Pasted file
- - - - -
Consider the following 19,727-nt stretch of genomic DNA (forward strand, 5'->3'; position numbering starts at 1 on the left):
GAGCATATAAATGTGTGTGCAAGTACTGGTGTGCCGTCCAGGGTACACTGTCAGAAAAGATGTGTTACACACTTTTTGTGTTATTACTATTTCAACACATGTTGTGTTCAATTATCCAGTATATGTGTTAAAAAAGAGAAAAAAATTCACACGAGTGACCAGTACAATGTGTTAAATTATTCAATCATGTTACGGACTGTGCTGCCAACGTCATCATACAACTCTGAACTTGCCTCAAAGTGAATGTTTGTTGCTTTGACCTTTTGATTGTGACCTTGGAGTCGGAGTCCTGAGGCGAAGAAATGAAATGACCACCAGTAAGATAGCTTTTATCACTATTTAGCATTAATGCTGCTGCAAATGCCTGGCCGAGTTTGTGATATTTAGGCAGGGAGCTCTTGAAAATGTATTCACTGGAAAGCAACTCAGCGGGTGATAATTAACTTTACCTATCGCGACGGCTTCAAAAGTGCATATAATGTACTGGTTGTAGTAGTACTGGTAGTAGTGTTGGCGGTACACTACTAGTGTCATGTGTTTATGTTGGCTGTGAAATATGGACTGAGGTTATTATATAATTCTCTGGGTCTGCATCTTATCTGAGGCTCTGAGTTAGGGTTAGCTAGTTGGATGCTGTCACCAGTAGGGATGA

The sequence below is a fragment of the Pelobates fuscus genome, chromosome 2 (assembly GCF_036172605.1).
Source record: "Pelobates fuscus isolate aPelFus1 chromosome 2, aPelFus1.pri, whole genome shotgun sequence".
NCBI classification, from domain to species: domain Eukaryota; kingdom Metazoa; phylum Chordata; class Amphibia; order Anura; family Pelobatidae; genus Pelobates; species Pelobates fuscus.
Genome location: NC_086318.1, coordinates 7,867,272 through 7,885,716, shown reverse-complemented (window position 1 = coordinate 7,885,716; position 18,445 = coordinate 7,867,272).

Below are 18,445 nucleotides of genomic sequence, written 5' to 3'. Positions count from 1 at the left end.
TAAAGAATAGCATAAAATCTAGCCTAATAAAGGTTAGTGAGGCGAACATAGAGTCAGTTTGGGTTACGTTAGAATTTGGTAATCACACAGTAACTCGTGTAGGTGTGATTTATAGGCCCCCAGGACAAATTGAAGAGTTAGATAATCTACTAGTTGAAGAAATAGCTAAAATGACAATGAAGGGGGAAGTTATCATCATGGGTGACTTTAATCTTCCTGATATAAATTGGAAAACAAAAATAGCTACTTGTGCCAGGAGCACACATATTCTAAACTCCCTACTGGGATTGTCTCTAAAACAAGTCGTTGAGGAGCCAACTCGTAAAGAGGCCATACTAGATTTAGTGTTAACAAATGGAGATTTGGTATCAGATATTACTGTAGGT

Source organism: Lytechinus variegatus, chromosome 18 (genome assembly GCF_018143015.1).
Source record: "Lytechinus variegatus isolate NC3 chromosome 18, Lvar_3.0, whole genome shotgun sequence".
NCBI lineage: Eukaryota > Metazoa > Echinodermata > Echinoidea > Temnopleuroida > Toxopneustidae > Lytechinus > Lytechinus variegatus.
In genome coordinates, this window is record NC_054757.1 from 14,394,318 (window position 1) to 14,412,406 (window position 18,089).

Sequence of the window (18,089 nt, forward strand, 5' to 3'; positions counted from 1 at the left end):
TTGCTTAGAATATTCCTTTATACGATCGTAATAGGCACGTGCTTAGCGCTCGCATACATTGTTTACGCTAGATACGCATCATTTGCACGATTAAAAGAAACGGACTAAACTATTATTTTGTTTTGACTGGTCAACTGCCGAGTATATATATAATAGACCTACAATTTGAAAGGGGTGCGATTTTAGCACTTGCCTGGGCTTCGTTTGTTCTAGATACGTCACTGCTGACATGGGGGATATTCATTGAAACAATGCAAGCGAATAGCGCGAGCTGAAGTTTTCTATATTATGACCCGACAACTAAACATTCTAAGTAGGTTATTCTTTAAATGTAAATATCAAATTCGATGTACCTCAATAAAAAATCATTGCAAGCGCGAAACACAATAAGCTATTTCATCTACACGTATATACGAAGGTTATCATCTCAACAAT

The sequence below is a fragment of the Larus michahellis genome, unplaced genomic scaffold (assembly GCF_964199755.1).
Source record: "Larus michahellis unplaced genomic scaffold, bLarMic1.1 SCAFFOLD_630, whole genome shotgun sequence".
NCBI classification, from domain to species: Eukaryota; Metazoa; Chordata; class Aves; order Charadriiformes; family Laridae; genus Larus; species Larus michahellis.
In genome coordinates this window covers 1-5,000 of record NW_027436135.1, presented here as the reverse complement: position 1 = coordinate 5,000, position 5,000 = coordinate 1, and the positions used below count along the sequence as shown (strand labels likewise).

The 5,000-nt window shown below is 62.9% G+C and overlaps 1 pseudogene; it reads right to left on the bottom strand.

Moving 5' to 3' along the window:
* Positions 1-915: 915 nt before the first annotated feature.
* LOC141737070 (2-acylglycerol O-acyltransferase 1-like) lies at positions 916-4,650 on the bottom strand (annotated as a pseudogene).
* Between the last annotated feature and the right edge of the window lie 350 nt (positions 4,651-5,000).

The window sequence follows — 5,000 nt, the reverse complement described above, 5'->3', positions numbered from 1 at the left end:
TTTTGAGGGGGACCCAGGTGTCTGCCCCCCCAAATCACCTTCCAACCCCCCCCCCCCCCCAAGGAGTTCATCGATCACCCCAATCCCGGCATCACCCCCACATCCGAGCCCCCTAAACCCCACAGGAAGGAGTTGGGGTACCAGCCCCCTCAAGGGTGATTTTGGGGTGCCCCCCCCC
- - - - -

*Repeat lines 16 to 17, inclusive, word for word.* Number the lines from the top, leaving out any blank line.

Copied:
Source record: "Larus michahellis unplaced genomic scaffold, bLarMic1.1 SCAFFOLD_630, whole genome shotgun sequence".
NCBI classification, from domain to species: Eukaryota; Metazoa; Chordata; class Aves; order Charadriiformes; family Laridae; genus Larus; species Larus michahellis.